Wednesday, March 31, 2021

Shane Aumic dies in tiny Ava, Missouri, after officer kneels on his back, a move similar to that of Derek Chauvin in the death of George Floyd in Minneapolis

Shane Aumic, in a family photo


Former Minnesota police officer Derek Chauvin is being tried for murder this week in the racially charged death of George Floyd. That news is coming from Minneapolis, one of our major urban centers. But at the same time, events eerily similar to those surrounding the Floyd death are unfolding here in the Missouri Ozarks, not far from where we reside -- in a place that's about as rural as they come.

George Floyd
The locale is Ava, MO (pop. 2,993), which is the only incorporated city in Douglas County. Ava is not exactly a diverse place; its population is  0.1 percent Black and 97.6 percent white. The town's police department does not have to deal much with race-related issues, but Ava officers still can't keep from killing citizens, much the way George Floyd was killed. It makes you wonder if some cops are so thick-skulled that they cannot learn, even from lessons taught on the national stage.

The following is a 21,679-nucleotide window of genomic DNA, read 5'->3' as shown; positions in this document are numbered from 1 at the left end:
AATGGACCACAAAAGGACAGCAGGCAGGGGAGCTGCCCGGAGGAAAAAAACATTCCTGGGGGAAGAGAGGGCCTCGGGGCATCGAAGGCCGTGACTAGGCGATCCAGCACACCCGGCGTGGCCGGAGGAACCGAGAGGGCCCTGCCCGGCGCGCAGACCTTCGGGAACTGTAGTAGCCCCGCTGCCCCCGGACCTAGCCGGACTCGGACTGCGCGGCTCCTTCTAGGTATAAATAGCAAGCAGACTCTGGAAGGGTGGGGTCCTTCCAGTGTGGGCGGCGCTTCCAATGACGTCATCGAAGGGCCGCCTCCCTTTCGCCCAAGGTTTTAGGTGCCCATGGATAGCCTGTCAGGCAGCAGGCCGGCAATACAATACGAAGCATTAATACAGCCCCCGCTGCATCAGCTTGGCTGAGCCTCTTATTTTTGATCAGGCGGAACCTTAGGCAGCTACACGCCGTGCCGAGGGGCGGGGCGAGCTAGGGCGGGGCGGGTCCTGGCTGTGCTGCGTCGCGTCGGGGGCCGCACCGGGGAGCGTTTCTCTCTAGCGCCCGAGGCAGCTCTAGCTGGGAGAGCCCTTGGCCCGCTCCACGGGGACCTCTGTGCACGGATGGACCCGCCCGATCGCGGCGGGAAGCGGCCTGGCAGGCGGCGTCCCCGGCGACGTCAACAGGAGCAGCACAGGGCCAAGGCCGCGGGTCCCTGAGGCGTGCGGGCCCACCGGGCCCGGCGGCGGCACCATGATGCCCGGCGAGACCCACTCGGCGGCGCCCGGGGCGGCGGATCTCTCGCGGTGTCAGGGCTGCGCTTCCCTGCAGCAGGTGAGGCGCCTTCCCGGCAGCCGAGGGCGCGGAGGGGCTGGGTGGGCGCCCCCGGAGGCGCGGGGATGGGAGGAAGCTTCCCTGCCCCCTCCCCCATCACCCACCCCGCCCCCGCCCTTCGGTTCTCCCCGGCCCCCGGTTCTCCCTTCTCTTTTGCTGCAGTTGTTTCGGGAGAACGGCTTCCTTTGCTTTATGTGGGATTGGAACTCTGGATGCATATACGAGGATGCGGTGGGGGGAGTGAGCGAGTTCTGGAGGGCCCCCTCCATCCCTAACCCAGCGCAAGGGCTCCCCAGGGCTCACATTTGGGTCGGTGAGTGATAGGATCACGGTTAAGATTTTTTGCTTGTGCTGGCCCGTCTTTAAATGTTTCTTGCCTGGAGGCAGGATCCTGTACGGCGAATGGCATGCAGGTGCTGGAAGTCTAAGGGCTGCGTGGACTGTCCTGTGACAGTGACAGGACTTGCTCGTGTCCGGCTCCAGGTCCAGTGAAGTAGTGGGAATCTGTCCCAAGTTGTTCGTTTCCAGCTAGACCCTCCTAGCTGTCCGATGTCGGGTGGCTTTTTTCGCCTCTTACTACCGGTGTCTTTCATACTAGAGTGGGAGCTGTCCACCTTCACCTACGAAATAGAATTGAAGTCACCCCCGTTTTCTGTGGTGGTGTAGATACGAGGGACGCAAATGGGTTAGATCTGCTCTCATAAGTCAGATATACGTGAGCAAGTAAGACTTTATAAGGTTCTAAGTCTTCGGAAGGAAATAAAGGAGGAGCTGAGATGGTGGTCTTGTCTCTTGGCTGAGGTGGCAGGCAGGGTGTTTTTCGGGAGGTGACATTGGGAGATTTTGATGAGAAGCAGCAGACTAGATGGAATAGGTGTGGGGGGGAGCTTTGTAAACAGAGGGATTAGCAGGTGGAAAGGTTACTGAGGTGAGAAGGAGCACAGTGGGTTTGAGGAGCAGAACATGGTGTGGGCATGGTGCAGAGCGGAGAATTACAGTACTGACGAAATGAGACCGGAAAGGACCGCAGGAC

The decedent in Ava was a man named Shane Aumic. Best we can tell, all of the individuals connected to the incident were white. From a report at, under the headline "Woman files lawsuit, claims husband died as Ava, Mo. officer knelt on his back":

A woman has filed lawsuit in federal court claiming that an officer from the Ava Police Department killed her husband last April by kneeling on him for several minutes while in custody.